Professor Layton and his young apprentice, Luke, are invited by a former student, Jenis, to her opera performance in hopes of solving a mystery. Jenis was approached by a seven year old girl who holds private memories only Jenis and her deceased friend Melina held. The child claims to be Melina who has discovered the key to eternal life.
The opera is about the lost kingdom of Ambrosia. The people of Ambrosia loved their musical queen and upon her passing, drank the elixir of life, granting them immortality as they waited for their queen to reincarnate. Legend has it that the kingdom of Ambrosia lies in wait of the return of their queen to this day.
Upon completion of the performance, the members of the audience are forced to participate in a puzzle game, the winner of which will receive the gift of immortality. Professor Layton and Luke embark on an adventure and solve the mystery of eternal life.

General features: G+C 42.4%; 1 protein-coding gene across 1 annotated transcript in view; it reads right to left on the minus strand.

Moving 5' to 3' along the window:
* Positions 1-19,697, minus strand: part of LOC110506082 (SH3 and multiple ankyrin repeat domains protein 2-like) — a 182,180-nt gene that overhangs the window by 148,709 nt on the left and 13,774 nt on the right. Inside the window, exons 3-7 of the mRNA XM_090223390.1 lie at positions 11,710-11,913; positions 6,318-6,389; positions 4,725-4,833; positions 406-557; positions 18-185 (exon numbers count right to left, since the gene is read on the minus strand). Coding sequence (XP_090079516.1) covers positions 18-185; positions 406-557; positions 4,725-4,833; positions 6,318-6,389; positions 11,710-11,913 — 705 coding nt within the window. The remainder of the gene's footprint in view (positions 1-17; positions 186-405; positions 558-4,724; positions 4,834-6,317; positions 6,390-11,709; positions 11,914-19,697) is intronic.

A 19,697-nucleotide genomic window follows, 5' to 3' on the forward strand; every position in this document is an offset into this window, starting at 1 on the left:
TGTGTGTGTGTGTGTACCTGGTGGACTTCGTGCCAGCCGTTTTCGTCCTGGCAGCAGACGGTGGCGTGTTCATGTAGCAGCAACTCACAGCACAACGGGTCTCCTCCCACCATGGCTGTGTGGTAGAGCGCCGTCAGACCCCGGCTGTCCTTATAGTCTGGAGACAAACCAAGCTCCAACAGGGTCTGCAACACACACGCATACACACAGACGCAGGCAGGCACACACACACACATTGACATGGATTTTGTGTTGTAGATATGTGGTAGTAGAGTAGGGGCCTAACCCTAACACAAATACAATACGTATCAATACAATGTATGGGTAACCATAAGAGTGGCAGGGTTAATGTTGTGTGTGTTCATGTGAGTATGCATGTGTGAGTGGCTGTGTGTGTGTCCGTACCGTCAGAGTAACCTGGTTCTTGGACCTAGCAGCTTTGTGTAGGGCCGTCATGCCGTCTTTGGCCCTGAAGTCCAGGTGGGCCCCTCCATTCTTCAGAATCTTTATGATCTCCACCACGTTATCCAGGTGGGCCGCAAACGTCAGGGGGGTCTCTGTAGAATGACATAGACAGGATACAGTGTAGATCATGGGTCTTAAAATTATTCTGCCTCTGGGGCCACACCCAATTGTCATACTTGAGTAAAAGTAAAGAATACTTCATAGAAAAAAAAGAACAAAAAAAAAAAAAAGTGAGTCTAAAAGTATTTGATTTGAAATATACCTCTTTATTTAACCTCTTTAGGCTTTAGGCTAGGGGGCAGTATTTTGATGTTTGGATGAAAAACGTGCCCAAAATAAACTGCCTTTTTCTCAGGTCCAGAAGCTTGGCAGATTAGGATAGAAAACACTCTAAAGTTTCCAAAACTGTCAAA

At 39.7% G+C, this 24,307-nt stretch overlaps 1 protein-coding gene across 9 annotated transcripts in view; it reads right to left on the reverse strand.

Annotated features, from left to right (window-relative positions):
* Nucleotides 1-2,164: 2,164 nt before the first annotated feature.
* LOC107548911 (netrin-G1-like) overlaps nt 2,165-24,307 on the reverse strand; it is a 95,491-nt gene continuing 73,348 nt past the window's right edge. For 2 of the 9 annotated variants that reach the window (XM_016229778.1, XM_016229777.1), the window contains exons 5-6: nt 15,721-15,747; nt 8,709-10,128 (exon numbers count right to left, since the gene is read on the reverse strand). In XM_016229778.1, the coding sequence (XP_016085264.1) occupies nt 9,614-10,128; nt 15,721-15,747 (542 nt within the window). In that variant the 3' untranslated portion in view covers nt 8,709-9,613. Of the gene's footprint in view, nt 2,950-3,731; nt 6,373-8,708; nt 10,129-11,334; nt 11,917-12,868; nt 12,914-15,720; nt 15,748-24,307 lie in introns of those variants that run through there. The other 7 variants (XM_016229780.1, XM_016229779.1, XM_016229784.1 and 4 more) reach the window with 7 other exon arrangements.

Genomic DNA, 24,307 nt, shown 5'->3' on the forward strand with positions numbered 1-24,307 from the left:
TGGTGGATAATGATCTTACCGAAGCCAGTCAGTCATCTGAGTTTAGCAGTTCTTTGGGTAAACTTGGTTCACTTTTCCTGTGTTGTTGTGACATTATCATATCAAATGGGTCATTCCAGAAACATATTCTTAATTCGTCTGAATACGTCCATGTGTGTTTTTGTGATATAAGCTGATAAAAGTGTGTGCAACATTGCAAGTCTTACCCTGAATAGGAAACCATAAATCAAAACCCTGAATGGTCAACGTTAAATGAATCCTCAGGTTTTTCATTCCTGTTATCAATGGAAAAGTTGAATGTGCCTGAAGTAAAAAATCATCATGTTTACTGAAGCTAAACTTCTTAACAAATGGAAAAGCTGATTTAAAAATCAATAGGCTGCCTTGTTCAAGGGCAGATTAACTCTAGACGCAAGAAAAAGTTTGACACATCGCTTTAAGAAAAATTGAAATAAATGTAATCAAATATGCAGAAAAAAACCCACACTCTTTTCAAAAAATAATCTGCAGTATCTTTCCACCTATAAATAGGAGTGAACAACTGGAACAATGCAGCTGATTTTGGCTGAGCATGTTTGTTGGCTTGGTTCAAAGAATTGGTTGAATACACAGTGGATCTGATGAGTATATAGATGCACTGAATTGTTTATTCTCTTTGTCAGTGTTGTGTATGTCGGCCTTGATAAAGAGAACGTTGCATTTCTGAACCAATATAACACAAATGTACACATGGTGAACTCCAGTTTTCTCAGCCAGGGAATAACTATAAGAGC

Based on a Nintendo game, the animation is simplistic, but not unpleasant, in keeping with the graphics of the DS. The score is a work of art in itself. It features a haunting melody with vocals accompanied by a pipe organ-type instrument. Music is obviously highly integrated into the film as it is central to its subject matter. For those who are not familiar with the games, there is adequate introduction to the characters in the beginning to understand and appreciate the anime. This is an all-around well executed piece--the pacing was good, the plot was achievable in the time frame of a movie format, the characters were likable, the animation was unique with very imaginative machines and the soundtrack was memorable.
The film is appropriate for both young and mature. Enjoy the film for its action sequences, mystery and music or dig deeper into themes of grief, greed and morality and the true meaning of eternal life.